CASL applies to most organizations in Canada, including York University. However, CASL does not apply to the core educational activities of the university. Accordingly, electronic messages concerning the core educational activities of York University are not subject to CASL because such messages are not of a “commercial character”. However, some electronic messages sent by York University may be of a commercial character (e.g., emails encouraging people to purchase York University merchandise) and would fall under CASL. In the case of messages that contain both non-commercial and commercial content, CASL does apply.

4. What are the exemptions to CASL?

Messages that do not relate to the core activities of the University may nevertheless be exempt from CASL. The exemptions are:

(a) Messages sent by or on behalf of a registered charity such as York University, which have as their primary purpose raising funds;
(b) Messages sent by or on behalf of an individual to another individual with whom they have a personal or family relationship;
(c) Messages sent to a person who is engaged in a commercial activity and consist solely of an inquiry or application related to that activity;
(d) Messages sent within the University that concern the activities of the University;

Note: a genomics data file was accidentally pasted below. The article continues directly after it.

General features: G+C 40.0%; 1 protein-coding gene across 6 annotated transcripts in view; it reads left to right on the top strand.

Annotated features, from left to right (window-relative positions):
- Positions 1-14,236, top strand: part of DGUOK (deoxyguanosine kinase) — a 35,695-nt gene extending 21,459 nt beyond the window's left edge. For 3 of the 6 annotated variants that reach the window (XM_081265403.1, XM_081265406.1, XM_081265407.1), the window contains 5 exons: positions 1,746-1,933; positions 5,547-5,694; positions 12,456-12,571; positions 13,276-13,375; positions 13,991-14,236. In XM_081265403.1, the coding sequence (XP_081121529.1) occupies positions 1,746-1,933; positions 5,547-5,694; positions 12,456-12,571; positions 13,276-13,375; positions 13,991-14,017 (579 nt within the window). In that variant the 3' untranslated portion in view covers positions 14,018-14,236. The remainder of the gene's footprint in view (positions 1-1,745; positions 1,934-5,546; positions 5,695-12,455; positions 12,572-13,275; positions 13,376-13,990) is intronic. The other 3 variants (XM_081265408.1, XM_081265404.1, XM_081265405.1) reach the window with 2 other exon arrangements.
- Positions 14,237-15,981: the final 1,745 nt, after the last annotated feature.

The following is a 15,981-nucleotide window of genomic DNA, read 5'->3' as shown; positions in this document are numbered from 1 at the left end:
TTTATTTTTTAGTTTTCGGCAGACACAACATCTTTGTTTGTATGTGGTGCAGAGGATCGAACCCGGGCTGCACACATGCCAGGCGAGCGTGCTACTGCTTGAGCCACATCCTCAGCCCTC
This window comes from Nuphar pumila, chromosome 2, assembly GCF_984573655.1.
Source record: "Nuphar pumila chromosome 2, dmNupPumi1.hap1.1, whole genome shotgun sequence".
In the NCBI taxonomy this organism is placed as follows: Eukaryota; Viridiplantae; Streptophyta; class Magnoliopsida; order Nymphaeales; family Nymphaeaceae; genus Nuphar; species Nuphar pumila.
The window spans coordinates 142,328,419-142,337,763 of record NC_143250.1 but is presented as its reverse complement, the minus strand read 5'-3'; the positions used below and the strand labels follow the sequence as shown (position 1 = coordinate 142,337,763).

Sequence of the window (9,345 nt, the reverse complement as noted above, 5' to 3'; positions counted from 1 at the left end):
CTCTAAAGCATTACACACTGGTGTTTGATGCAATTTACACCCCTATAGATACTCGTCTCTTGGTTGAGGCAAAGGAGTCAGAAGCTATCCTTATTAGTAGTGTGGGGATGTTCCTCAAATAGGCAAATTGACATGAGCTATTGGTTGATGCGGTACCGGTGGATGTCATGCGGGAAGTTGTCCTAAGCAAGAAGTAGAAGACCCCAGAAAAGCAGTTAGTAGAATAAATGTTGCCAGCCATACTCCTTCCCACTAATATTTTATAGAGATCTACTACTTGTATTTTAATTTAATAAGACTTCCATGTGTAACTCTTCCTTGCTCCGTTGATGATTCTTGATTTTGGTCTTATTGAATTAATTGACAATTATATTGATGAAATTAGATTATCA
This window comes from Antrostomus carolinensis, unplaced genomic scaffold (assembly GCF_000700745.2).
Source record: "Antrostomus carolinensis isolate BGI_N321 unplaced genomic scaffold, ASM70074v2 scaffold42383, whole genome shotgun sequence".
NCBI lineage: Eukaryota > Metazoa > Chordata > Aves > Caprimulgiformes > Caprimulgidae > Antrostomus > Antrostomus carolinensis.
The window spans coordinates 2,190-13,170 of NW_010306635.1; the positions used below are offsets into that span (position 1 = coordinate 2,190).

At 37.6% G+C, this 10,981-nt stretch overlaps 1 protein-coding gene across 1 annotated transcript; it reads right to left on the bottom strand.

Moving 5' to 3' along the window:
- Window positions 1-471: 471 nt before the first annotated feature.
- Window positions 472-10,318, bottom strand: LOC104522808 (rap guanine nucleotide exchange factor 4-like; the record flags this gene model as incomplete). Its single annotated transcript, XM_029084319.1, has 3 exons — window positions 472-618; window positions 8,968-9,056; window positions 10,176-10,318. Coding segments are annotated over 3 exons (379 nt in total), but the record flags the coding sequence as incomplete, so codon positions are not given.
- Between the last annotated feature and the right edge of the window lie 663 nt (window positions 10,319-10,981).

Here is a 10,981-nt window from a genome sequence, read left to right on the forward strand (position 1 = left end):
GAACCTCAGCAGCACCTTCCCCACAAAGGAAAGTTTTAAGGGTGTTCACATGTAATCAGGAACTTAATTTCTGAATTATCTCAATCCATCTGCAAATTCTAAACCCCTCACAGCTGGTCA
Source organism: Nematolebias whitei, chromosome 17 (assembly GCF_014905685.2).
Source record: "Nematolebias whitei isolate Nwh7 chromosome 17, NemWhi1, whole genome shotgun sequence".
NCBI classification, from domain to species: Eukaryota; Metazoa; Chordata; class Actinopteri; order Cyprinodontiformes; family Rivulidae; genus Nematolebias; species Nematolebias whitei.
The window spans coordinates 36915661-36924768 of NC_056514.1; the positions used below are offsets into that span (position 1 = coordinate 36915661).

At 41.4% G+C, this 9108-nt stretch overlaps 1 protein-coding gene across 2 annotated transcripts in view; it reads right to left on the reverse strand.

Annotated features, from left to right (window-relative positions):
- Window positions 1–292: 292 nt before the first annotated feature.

(e) Messages sent between organizations with a relationship that concern the activities of the receiving organization;
(f) Messages sent in response to requests, inquiries or complaints, or otherwise solicited by the recipient;
(g) Messages sent to satisfy, provide notice of, or enforce a right, legal or juridical obligation;
(h) Messages sent on an electronic messaging service if the required information and unsubscribe mechanism are readily available on the user interface, and the recipient has consented to receive the message;
(i) Messages sent to a limited-access secure and confidential account to which messages can only be sent by the person who provides the account;
(j) Messages that a sender reasonably believes will be accessed in a listed foreign state, and conform to the anti-spam laws of such foreign state.

5. What are the penalties for non-compliance with CASL?

Penalties for non-compliance are significant.

The penalty for noncompliance with CASL is a fine of up to $10 million for the institution. Also, beginning July 1, 2017, a person who receives a CEM without having given his/her prior consent has a private right of action against the organization sending the CEM, and may be entitled to receive up to $200 per violation (class actions are possible, too). Officers, directors and agents can be held personally liable for their organization’s failure to comply with CASL.

CASL Flow Chart

CASL Flow Chart – Process Summary (PDF)

CASL Compliance

Compliance Worksheets

To determine whether you are compliant with the CASL requirements related to CEMs, complete the Compliance Checklist. (PDF)

See the Model Language (PDF) to ensure that your CEM-related messages are compliant with the legal requirements.

More Information

Portions of CASL webpages adapted from McMaster University, with permission.